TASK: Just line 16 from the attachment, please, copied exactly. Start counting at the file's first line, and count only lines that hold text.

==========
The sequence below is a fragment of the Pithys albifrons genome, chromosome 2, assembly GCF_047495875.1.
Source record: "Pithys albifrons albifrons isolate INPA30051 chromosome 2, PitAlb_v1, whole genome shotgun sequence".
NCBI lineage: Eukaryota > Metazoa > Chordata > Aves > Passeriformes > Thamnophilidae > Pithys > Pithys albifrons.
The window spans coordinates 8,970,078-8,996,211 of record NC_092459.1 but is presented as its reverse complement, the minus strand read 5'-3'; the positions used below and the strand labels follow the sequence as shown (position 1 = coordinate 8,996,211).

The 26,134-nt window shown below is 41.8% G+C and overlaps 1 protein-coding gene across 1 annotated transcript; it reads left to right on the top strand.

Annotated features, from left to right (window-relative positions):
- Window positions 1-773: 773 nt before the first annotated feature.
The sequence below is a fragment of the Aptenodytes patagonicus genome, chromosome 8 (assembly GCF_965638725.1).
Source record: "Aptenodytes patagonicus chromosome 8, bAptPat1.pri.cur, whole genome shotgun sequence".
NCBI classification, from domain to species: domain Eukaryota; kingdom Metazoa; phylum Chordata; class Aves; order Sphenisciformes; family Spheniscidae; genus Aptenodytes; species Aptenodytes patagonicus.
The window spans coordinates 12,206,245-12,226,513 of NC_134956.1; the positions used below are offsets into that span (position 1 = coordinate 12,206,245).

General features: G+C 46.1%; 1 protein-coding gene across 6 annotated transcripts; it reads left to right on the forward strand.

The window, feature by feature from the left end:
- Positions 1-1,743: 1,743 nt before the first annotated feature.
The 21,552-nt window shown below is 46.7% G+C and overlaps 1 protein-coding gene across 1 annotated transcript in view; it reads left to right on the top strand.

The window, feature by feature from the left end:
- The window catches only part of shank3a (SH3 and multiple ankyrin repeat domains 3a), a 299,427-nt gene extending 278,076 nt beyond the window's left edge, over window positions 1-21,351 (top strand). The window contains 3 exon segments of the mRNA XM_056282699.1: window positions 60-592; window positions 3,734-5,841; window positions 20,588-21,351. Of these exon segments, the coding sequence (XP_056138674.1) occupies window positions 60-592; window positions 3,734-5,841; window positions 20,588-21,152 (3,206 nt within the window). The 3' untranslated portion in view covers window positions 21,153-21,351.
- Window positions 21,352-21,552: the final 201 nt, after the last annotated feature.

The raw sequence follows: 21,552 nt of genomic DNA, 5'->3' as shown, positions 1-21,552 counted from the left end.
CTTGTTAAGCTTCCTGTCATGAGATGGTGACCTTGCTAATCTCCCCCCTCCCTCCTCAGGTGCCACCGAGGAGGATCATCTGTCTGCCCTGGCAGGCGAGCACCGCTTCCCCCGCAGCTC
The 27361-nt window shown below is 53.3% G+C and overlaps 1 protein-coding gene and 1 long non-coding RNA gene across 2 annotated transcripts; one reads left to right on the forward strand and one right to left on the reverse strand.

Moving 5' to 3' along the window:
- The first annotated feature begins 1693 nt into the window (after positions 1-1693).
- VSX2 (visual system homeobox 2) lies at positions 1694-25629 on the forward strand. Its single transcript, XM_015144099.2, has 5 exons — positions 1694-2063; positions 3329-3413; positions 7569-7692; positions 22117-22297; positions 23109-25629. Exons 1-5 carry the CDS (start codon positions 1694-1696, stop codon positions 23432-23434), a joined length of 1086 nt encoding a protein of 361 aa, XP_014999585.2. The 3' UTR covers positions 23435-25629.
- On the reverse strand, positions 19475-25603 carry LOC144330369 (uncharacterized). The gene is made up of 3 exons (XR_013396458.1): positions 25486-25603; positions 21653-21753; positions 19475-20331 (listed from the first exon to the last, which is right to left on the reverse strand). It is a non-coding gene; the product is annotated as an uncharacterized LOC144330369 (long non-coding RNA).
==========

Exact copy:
The window, feature by feature from the left end: